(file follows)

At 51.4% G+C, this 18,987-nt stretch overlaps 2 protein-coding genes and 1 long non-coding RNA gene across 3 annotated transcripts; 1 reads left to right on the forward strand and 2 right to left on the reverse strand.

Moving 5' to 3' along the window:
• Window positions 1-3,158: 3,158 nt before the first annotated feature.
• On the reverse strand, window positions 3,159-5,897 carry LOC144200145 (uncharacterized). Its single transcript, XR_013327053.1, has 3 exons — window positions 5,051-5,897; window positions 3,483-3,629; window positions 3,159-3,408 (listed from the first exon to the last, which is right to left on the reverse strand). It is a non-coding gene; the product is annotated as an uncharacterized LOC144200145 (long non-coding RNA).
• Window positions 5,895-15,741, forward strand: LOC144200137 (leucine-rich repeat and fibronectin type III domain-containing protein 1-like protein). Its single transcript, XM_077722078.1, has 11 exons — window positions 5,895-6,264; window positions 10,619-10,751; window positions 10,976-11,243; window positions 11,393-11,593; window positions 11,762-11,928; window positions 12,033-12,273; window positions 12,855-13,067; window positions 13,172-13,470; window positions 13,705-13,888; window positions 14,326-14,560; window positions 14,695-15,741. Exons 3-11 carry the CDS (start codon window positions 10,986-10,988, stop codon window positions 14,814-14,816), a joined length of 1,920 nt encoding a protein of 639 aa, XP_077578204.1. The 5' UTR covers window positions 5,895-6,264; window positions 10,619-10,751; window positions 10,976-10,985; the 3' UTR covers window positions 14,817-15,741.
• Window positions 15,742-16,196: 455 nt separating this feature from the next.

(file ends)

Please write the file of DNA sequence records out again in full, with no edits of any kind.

At 51.4% G+C, this 18,987-nt stretch overlaps 2 protein-coding genes and 1 long non-coding RNA gene across 3 annotated transcripts; 1 reads left to right on the forward strand and 2 right to left on the reverse strand.

Moving 5' to 3' along the window:
• Window positions 1-3,158: 3,158 nt before the first annotated feature.
• On the reverse strand, window positions 3,159-5,897 carry LOC144200145 (uncharacterized). Its single transcript, XR_013327053.1, has 3 exons — window positions 5,051-5,897; window positions 3,483-3,629; window positions 3,159-3,408 (listed from the first exon to the last, which is right to left on the reverse strand). It is a non-coding gene; the product is annotated as an uncharacterized LOC144200145 (long non-coding RNA).
• Window positions 5,895-15,741, forward strand: LOC144200137 (leucine-rich repeat and fibronectin type III domain-containing protein 1-like protein). Its single transcript, XM_077722078.1, has 11 exons — window positions 5,895-6,264; window positions 10,619-10,751; window positions 10,976-11,243; window positions 11,393-11,593; window positions 11,762-11,928; window positions 12,033-12,273; window positions 12,855-13,067; window positions 13,172-13,470; window positions 13,705-13,888; window positions 14,326-14,560; window positions 14,695-15,741. Exons 3-11 carry the CDS (start codon window positions 10,986-10,988, stop codon window positions 14,814-14,816), a joined length of 1,920 nt encoding a protein of 639 aa, XP_077578204.1. The 5' UTR covers window positions 5,895-6,264; window positions 10,619-10,751; window positions 10,976-10,985; the 3' UTR covers window positions 14,817-15,741.
• Window positions 15,742-16,196: 455 nt separating this feature from the next.